The Adams administration adds an 11 p.m. to 6 a.m. curfew to 20 more shelters this Monday, increasing the list of shelters for immigrants with this limit to 24.
A spokesperson for the mayor’s office explains that the curfews are consistent with the restrictions in place in the city’s traditional shelters and that they allow more efficient management of available beds.
In turn, they want to prioritize the health and safety of asylum seekers as well as New Yorkers who live in communities near shelters.
The decision, which will affect about 3,600 immigrants, coincides with a series of violent incidents involving asylum seekers who have recently arrived in the country, cases that have drawn national attention.
There are people who agree with the ban, including those who currently live in these centres.
“I have lived here in NY for over 20 years. So these are those things, crime waves that come from different places. But if you have to implement a measure to see if it works, try it to see if it works and whether that measure leads to a reduction in crime. But don’t assume it’s just them,” said Ruth Romero.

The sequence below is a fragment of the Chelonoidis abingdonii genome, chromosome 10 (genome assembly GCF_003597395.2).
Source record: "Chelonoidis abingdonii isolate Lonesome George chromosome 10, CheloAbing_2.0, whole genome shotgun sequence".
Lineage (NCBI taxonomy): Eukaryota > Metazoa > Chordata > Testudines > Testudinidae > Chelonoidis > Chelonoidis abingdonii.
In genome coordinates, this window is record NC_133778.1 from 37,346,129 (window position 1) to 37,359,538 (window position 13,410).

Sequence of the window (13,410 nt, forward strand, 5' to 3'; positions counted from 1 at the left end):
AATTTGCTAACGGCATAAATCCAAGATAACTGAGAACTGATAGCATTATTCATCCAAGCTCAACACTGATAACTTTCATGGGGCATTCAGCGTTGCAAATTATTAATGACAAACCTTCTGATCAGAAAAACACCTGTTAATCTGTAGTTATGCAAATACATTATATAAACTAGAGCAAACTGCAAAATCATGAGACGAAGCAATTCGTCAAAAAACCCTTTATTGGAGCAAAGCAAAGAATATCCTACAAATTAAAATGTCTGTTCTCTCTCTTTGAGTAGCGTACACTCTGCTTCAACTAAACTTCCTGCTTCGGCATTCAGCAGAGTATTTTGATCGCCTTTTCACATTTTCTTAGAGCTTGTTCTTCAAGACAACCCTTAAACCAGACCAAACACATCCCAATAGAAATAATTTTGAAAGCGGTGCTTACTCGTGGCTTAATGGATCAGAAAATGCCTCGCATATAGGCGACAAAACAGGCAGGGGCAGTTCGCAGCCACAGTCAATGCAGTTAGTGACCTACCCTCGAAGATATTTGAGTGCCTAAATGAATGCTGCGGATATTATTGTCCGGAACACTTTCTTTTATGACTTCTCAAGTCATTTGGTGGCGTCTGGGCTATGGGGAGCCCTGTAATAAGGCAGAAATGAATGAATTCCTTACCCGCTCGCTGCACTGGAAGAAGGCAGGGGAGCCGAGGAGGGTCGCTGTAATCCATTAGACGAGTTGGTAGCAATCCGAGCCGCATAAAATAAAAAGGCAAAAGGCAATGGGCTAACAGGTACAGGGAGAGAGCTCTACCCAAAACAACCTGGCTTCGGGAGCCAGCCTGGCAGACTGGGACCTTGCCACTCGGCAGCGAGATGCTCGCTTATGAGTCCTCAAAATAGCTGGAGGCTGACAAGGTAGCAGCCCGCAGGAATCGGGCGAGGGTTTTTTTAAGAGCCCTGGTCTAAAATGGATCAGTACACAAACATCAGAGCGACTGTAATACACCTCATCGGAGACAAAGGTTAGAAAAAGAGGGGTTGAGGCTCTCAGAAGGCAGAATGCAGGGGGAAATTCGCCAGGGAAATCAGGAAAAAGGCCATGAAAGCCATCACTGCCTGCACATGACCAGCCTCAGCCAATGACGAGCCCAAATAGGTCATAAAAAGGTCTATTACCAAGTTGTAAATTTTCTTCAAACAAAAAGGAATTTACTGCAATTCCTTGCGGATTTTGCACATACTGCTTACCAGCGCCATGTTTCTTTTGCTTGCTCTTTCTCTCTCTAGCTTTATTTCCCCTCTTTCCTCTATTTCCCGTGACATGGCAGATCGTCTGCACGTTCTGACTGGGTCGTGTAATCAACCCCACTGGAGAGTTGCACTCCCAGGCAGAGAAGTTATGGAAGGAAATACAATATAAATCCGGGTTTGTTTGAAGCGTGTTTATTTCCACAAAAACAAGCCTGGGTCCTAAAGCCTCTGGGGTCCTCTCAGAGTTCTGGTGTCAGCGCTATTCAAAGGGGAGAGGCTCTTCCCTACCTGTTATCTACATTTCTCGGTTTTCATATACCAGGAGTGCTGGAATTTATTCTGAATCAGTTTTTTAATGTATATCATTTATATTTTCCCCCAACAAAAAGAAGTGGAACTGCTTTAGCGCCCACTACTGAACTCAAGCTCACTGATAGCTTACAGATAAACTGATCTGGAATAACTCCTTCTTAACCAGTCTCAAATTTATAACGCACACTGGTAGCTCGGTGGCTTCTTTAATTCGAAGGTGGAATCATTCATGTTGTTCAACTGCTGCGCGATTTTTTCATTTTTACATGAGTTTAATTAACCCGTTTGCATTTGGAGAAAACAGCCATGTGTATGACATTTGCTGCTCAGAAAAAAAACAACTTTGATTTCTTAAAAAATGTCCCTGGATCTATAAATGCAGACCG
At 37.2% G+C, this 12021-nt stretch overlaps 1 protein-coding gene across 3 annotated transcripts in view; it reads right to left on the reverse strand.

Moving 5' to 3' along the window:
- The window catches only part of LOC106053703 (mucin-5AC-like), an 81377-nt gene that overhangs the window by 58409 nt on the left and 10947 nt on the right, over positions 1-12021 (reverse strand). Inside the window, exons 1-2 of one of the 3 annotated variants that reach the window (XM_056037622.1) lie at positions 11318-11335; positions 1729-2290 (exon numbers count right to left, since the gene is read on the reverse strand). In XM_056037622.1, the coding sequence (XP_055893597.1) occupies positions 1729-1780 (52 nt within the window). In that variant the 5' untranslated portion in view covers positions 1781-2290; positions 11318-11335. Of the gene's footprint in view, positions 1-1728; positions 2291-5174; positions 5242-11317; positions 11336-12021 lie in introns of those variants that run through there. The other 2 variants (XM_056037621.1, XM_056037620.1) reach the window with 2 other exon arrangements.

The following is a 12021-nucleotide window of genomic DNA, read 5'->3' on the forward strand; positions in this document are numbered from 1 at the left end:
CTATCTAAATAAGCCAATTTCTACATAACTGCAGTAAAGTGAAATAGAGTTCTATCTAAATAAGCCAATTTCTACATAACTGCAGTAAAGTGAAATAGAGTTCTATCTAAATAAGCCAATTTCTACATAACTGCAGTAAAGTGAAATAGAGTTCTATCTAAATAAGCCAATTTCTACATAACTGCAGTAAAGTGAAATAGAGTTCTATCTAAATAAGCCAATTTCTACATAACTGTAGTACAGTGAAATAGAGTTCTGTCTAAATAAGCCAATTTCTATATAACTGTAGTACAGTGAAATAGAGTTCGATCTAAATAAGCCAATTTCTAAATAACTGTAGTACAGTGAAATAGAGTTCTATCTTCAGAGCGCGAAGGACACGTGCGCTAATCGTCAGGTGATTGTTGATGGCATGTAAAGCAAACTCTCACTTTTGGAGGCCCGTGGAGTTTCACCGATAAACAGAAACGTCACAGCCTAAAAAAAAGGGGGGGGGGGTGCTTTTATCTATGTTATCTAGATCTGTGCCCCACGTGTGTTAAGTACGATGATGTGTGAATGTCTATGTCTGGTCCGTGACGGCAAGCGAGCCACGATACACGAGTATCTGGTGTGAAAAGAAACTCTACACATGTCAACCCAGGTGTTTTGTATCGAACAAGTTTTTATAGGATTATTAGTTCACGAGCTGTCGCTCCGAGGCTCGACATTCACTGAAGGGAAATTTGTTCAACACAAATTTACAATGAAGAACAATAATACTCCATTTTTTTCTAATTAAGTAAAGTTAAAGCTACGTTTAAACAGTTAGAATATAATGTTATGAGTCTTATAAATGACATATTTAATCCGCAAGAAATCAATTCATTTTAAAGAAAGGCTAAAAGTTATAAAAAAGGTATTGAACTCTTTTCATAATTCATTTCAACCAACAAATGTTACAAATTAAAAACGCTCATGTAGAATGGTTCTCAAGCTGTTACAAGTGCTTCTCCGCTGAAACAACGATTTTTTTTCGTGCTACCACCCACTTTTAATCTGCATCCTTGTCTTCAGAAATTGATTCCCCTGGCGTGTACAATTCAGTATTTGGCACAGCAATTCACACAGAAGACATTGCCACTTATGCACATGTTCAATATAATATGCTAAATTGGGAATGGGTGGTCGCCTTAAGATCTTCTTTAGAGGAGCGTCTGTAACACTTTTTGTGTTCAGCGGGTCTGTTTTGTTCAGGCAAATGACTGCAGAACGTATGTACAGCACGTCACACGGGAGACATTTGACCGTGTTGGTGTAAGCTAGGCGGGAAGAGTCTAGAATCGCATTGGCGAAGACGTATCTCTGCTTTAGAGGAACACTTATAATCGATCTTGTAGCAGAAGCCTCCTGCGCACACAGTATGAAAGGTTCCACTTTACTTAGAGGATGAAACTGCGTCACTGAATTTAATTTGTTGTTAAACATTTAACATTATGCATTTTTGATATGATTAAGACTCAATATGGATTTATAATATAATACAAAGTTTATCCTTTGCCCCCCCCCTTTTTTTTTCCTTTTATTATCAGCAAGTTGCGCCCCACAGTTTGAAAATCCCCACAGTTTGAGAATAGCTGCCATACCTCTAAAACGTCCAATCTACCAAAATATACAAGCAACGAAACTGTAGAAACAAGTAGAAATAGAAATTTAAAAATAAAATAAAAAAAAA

“It seems fine to me, they don’t do anything on the road. What I advise you to do is if you want to work or do something productive and if you are on the streets, do something productive. Nobody does anything at 11 o’clock at night, there on the street they don’t do anything good at that time,” said Jairo Gonzalez, an asylum seeker.
“What would someone do on the road at 12 o’clock, 11 o’clock? If you’re not working the night shift, you don’t do anything on the street,” said Fabián Cardenas.
And there are those who disagree, such as the Legal Aid Society, which noted:
“Shelter curfews are purely punitive and serve no useful purpose. They interfere with shift workers’ schedules and prevent them from earning money enough to leave the shelter. We condemn this policy and demand that the city Lift the curfew. “Impose curfew immediately.”
At this point, the mayor’s office reiterated that people who need to work during these hours must request a daily exemption from shelter managers.
Some local leaders agree with this policy, as long as it does not affect people willing to work.
“The purpose is to know if there are any beds that are not being used, it can be given to other people,” said Manhattan Borough President Mark Levin.